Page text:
This paper was presented at the 19th International Congress of Radiology in Beijing.
S- Editor: A L- Editor: Filipodia E- Editor: Li RF
AIM: To compare the therapeutic effect of three types of inter-ventional management for primary liver cancer.
METHODS: A total of 468 patients with primary liver cancer were randomly allocated to the following three groups: 138 cases treated with chemotherapy alone using mitomycin C, adriamycin and 5-FU (group A); 158 cases treated with chemoembolization using lipiodol (group B); and 172 cases with chemoembolization using lipiodol and gelfoam (group C). All patients were angiographically and sonographically followed-up.
RESULTS: In group C, 67.5% patients had AFP value decreased by > 50%, which was much higher than the 43.3% in group B and 32.2% in group A. Tumor size reduction by ≥ 50% occurred in 20.3% of patients in group A, 41.2% of patients in group B and 44.8% of patients in group C. The intergroup differences between group A and group B or C were significant (P < 0.01). The 1-year and 3-year survival rates were 20.5% ± 3.6% and 1.9% ± 2.4% for group A, 51.3% ± 4.4% and 10.1% ± 4.9% for group B, and 63.0% ± 2.4% and 13.9% ± 5.0% for group C, respectively. The differences between all three groups were significant (P < 0.05). The mean survival time for patients in groups A, B and C were 9.6 mo, 16.1 mo and 17.9 mo, respectively.
CONCLUSION: Chemoembolization with lipiodol and gelfoam was the most effective therapy for primary liver cancer in this study. The position of the embolization should be far and middle sections of the hepatic artery, and the proximal section should be reserved as the route of the next intra-arterial chemoembolization.
In recent years, interventional therapies have been widely applied to the treatment of inoperable patients with middle and late stage liver cancer. These therapies include, but are not limited to, simple intra-arterial drug infusion, lipiodol embolization, gelfoam embolization, and microsphere chemoembolization. The literature has not provided definitive evidence as to which modalities are most efficacious. In order to summarize the experience in this field, we analyzed and compared our data as follows.
Over the past 4 years, we have treated nearly 1500 cases of liver cancer with 2764 transcatheter chemotherapies. In order to analyze the results of these collective cases more reliably, the cases from the most recent 1-year period were excluded and only cases with complete data were included. A total of 468 cases with complete data were analyzed comparatively; among these, 73 had been confirmed by surgery, 17 by puncture biopsy, and all others diagnosed by findings from AFP testing and/or B-ultrasound, CT and angiography examination. The 468 cases were divided randomly into the following three groups: 138 cases treated with simple intra-arterial drug infusion (TAI, group A), 158 cases treated with TAI combined with lipiodol embolization (TAI-Lp TAE, group B), and 172 cases treated with TAI-Lp TAE plus gelfoam embolization (TAI-Lp Gs-TAE, group C). In group C, 22 patients received microcapsule embolization (containing drugs). The three groups of patients were similar in clinical characteristics.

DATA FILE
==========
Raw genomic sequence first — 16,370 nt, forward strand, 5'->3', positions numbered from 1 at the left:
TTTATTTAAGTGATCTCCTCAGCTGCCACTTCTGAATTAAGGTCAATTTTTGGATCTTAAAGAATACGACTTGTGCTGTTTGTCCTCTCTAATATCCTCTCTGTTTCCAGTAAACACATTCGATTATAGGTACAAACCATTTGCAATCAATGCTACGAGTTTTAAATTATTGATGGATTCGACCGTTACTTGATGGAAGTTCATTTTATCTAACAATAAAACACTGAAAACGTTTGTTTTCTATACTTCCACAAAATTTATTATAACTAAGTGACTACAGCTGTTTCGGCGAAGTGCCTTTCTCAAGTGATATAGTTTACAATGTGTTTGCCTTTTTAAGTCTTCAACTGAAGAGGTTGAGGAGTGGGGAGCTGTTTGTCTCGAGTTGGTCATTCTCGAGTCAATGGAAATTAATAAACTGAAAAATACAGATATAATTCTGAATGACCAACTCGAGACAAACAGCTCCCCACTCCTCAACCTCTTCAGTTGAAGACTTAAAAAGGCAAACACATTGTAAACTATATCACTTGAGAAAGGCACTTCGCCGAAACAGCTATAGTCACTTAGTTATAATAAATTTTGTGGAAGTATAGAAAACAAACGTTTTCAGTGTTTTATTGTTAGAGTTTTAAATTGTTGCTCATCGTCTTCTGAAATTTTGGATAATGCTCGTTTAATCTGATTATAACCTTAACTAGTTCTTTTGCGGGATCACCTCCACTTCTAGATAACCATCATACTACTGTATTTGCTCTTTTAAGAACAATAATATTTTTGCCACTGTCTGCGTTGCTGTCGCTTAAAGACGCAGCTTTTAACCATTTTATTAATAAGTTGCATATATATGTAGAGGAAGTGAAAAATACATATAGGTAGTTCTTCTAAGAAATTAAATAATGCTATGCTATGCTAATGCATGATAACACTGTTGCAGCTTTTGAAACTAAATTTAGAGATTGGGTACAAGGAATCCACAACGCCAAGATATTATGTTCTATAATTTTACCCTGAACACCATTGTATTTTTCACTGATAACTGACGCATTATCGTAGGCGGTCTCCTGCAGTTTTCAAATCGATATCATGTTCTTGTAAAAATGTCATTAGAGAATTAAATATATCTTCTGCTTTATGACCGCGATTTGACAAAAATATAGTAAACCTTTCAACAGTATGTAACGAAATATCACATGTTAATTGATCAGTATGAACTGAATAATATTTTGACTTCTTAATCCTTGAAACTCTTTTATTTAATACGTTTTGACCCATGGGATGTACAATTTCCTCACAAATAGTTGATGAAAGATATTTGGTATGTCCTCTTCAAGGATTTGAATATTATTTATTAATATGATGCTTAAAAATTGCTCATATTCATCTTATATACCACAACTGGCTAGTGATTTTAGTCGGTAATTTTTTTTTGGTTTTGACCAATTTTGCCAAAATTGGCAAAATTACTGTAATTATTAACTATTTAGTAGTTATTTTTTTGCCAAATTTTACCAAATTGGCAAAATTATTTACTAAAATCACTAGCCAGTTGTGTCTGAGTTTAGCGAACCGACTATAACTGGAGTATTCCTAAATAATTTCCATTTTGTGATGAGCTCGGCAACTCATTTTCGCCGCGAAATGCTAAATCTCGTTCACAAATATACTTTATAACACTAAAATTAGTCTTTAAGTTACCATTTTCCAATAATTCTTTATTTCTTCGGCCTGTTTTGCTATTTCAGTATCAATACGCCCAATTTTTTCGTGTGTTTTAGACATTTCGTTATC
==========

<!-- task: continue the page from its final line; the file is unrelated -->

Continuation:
Celiac angiography was first performed according to Seldinger’s method for all patients to determine the arterial distribution and tumor location, size and type. Then, the catheter was inserted into the feeding artery and infusion or embolization was performed. All patients were treated with ADM 30-50 mg, MMC 20 mg and 5-FU 1000 mg simultaneously. Occasionally, CP 200 mg was used instead of the MMC. Lipiodol 10-30 mL mixed with anti-cancer drugs was infused. Finally, 1-2 mm3 particles of gelfoam sponge were added to the contrast medium and infused slowly.
Angiographic results allowed for tumor types to be classified as single nodules, multiple nodules, massive (5-10 cm), gigantic (>10 cm), gigantic plus multiple nodules, and diffuse types. There was no obvious difference among the groups.
The criteria of improvement after the treatment of liver cancer were decreased AFP value, reduced tumor size, and prolonged survival. The therapeutic effects for the 3 groups are shown in Tables 1, 2 and 3. The mean survival period of group A was 9.6 mo, of group B was 16.1 mo and of group C was 17.3 mo. The difference was statistically significant between group A and group B or C (P < 0.01), but not between group B and group C.
|Group||Positive||No. of comparison||Decreased||No change||Increased|
|A||89 (64.5)||59 (66.3)||19 (32.2)||9 (15.3)||15 (25.4)||16 (27.1)|
|B||102 (46.6)||79 (77.5)||34 (43.0)||12 (15.2)||10 (12.7)||23 (29.1)|
|C||104 (60.5)||83 (79.8)||56 (67.5)||10 (12.1)||4 (4.8)||13 (15.7)|
|Group||Reduced||No change||Increased > 25%|
|A||28 (20.3)||14 (10.2)||72 (52.2)||24 (17.4)|
|B||54 (41.2)||28 (17.7)||58 (36.7)||18 (11.4)|
|C||77 (44.8)||34 (20.0)||57 (33.1)||4 (2.3)|
|Year||Group A||Group B||Group C|
|1||20.5 ± 3.6||51.4 ± 4.4||63.0 ± 3.9|
|2||5.6 ± 2.9||18.1 ± 4.5||26.6 ± 4.2|
|3||2.0 ± 2.4||10.1 ± 4.9||13.9 ± 4.7|
Interventional treatment of liver cancer in our hospital has advanced remarkably over the most recent decades. Early on, the fear of serious complications related to the embolization procedure and a lack of practical skill in application of the technique meant that most patients were offered only intra-arterial infusion chemotherapy. No patient with artery to portal vein fistula or cancer embolus in the portal vein was treated by embolization. With accumulated practical experience, however, the scope of embolization grew and our practitioners became comfortable with learning and adopting new methods. As a result, curative outcomes were increased obviously.